State advocates are initiating hard conversations to challenge extreme sentences. The number of people serving life sentences in U.S. prisons is at an all-time high. Nearly 162,000 people are serving a life sentence – one of every nine people in prison. An additional 44,311 individuals are serving “virtual life” sentences of 50 years or more. Organizers in several states are prioritizing public education as part of a long term strategy to recalibrate life sentences. What is possible varies from state to state, but there are robust efforts underway to advance pragmatic reforms.
Tools to Reform Life Sentences
Louisiana lawmakers achieved policy reform addressing violent offenses this year. Legislators adopted SB 139 which authorizes three tiers of eligibility of parole for persons convicted of violent offenses.
- Those who do not have a prior felony conviction for a crime of violence or a sex offense (though they may have priors for nonviolent offenses) are eligible for parole upon serving 65 percent of their sentence.
- Those who have one prior conviction for a violent offense or sex offense are eligible for parole upon serving 75 percent of their sentence.
- Finally, those who have two or more priors for violent or sex offenses are not eligible for parole consideration.
Also, Louisiana lawmakers retroactively restored parole eligibility for a subset of persons convicted of second-degree murder. The law change establishes a parole eligibility valve for persons serving a life sentence for second-degree murder who were convicted for an offense committed after July 2, 1973 and before June 29, 1979 if they have served at least 40 years in prison. To be released, the parole board must have a unanimous vote of those present. Louisiana advocates are continuing to prioritize reforms; focusing on the more than 11,200 persons serving life or virtual life prison terms.
California advocates have worked for several years to increase the rate of parole approvals for persons sentenced to life sentences. The Golden State is one of only three states that require the governor to sign-off on parole decisions made by the parole board for life sentenced prisoners; the other states are Oklahoma and Maryland. Between 2000 and 2013, the California parole board increased its grant rate and governors—particularly Governor Brown—have reversed or requested reconsideration of fewer of these decisions. The parole board’s grant rate increased from 3% to 16% between 2000 and 2009, and increased further to 29% by 2013. California governors have varied in their use of the power to challenge the parole board’s grant decisions.
To address this parole review framework state groups like the Lifer Support Alliance work with persons eligible for parole on their applications. Similar groups are doing work in Texas and New York.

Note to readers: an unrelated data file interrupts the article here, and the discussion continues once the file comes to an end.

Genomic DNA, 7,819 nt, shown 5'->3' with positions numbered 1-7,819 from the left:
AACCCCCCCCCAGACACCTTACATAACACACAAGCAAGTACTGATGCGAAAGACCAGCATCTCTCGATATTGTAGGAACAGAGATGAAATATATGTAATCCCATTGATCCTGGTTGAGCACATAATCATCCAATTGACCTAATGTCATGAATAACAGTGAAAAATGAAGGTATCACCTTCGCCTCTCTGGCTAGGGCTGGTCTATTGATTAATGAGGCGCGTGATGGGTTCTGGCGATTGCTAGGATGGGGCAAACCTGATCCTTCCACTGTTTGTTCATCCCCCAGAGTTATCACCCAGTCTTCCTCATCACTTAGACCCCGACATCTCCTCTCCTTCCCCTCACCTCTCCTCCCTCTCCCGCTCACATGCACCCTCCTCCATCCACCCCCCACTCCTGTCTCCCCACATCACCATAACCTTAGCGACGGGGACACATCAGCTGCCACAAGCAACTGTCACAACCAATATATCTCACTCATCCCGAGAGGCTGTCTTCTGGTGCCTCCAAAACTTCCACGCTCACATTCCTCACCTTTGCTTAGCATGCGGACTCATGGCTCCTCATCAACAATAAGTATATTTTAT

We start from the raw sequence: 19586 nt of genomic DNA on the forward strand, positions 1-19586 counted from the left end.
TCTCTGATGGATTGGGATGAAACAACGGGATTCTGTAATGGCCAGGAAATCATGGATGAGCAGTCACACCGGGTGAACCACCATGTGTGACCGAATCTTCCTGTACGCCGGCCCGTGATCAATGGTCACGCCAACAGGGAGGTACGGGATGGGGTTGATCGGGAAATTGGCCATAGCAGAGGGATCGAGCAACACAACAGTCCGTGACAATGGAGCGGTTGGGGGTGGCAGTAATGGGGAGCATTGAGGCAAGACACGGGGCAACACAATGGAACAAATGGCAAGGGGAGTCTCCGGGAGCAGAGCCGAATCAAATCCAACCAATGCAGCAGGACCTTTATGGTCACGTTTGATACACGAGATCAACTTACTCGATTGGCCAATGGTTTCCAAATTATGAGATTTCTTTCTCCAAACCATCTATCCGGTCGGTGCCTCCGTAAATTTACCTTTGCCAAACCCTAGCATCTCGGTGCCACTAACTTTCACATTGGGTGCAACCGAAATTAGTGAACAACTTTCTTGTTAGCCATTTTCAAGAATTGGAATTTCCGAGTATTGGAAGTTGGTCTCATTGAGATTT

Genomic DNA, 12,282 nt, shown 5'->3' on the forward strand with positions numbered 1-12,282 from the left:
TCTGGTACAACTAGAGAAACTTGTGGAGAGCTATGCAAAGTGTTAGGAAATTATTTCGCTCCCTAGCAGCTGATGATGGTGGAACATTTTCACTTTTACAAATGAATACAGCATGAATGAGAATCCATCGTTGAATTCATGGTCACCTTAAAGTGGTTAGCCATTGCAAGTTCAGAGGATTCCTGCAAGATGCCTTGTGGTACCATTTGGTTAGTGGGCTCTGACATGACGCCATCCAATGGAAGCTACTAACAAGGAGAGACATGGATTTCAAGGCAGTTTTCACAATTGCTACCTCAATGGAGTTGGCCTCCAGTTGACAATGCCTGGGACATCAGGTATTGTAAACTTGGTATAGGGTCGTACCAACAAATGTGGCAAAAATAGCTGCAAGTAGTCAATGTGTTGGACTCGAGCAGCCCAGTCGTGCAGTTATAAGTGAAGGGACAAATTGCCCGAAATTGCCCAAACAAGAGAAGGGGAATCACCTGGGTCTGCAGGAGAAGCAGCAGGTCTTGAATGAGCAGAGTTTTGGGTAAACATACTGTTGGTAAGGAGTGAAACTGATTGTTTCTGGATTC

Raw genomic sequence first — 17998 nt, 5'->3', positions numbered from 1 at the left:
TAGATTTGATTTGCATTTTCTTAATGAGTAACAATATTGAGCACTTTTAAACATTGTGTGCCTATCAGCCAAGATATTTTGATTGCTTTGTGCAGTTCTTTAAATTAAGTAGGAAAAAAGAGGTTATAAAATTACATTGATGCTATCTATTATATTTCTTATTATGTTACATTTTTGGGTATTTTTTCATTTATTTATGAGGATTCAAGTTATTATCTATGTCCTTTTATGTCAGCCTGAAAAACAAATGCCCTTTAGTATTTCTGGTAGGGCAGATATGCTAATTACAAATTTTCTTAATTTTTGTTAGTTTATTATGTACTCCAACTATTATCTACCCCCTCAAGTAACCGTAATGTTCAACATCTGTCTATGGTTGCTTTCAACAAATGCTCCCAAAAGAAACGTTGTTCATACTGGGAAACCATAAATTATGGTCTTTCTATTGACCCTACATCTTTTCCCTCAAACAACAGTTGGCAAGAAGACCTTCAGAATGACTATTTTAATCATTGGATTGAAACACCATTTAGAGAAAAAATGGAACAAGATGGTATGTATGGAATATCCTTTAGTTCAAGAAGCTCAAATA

Tools to reform extreme sentences: Advocates organizing to recalibrate lengthy sentences make use of several resources that help push the conversation at the community level and within their state capitols. Tools include recommendations by the American Law Institute, research, public support of corrections officials, and strategic communications.
- State advocates have leveraged recommendations by the nonpartisan American Law Institute for “second look” provisions for life sentenced prisoners.
- State coalitions have garnered the support of corrections officials supportive of parole reforms.
- Research has helped state coalitions educate lawmakers and stakeholders. Advocates have highlighted research findings in commentary and direct actions.
Alabama – Advocates conducted community education and get out the vote efforts for state residents with felony convictions. Lawmakers authorized legislation this year that clarified which felony offenses result in disenfranchisement.
Florida – Activists continue to gather petition signatures for a 2018 ballot measure that would expand the franchise to state residents with felony convictions who have completed their sentence. Nearly 1.7 million Floridians are disenfranchised.
Louisiana – Gov. John Bel Edwards established a Governor’s Justice Implementation Oversight Council to monitor the comprehensive criminal justice reform package adopted this year.
Missouri – State lawmakers are considering reforms to probation and parole policies as part of a comprehensive criminal justice reform package.
New Jersey – State advocates launched a campaign to expand the franchise to residents with felony convictions in prison, on probation, or parole. More than 94,000 residents are disenfranchised.
Washington D.C. – Lawmakers are working to address criminal record stigma through expanding expungement or criminal record sealing policies.
Pennsylvania – Organizers rallied in support of legislation eliminating life without parole as a sentencing option.